Pakistan Sports Minister Aijaz Jakhrani slammed the ICC for the suspension of 'tainted' players and defended them saying they were innocent until proven guilty. He sent out a warning to the ICC that if charges were not proven against the Pakistani players, the government would go ahead and slap a hefty law suit against them in the UK.
Mr Jakhrani has reportedly questioned the ICC's decision to suspend the tainted trio of Salman Butt, Mohammad Asif and Mohammad Aamir for alleged 'spot-fixing'.
Mr. Jakhrani, in an interview to a Pakistani channel, also threatened legal action against the News of the World tabloid if the allegations were found to be false.
Jakhrani did not use the word 'dropped' and said the trio was just 'unavailable' to play in the T20 series as well as the ODI series against England.
Jakhrani said the three players, who allegedly took money from a bookie to bowl no-balls during the Lord's Test against England last week, will stay in London to cooperate with the Scotland Yard's investigation into the 'spot-fixing' scandal.
"They are not playing because they have probably gone to answer the investigating team. They are not at the venue where the matches are being held, so they would not be playing.
Probably they will not play T20 matches but they might be back for the one-dayers," Jakhrani said.
"Pakistan is not the only country to be involved in match fixing allegations. Such allegations have plagued the South Africans, Indians, the IPL, the ICL and prominent West Indies players."
He added that anyone can make allegations and maintained that unless the allegations are proven they remain only allegations. He stated that the solution to the problem of match fixing is to decide whether to make betting legal or illegal. He pointed out that betting is legal in England, but illegal in India and Pakistan. He went on to say that is not the job of the Sports Ministry to put an end to it but it is for the ICC and others to decide.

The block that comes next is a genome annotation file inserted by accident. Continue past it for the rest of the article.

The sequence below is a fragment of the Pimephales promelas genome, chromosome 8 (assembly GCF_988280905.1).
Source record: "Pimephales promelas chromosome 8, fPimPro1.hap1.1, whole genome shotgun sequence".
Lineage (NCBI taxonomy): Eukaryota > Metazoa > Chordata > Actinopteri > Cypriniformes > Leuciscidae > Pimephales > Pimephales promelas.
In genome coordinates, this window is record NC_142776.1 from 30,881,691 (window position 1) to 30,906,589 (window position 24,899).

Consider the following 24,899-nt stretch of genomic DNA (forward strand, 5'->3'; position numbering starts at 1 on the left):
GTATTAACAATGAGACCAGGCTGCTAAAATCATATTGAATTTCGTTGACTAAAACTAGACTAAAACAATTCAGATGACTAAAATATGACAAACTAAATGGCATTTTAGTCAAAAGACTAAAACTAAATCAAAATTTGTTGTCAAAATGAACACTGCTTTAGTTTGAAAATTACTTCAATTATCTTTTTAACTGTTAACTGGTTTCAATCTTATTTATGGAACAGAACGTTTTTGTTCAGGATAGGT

He said, "The ICC has made a very serious allegation, and it will be an exemplary case if the charges turn out to be untrue. This is not only a matter of cricketers' pride, but it is also national pride. A cricketer when he goes to play abroad is a representative of his country. Salman Butt, Aamer are known as Pakistani players. We will sue the ICC if the charges are not proven. British laws are very strict in this regard. It will be very expensive for ICC."
He stated that action against the players would be taken only if they are proven guilty by Scotland Yard which is investigating the corruption charges. Asked whether Scotland Yard had given any evidence of the players' involvement in the scandal that has plunged the game into a crisis, Jakhrani said concrete proof was yet to be given.
"At the moment I have been told that there is no clear evidence that has been given by the Scotland Yard. They haven't shown anything. We all are waiting for the investigation report to come," he said.
"After that, we will be in a position to say whether it is spot-fixing, match-fixing or a conspiracy because there are reports that there has been a conspiracy against young talent Mohammad Aamir," he said.
In an interview to a private Indian channel, former Pakistan captain Zaheer Abbas slammed the ICC for failing to put a stop to match fixing, and accused the body of making Pakistanis scapegoats.
"The allegations have not been proven. The only thing the ICC does is to complain to the team management when they find a player talking on the mobile phone. They should be catching the players for spot fixing. The fact that Scotland Yard has come in proves that the ICC is doing nothing," said Abbas.
He alleged that match fixing was a regular phenomenon under the ICC's reign. He pointed out that under the umbrella of ICC, matches still continue to be fixed. Abbas said that it is wrong for the ICC to point fingers only at the Pakistani cricket team. "The people can tell you how many matches were fixed under the ICC. We know what is happening out there," he added.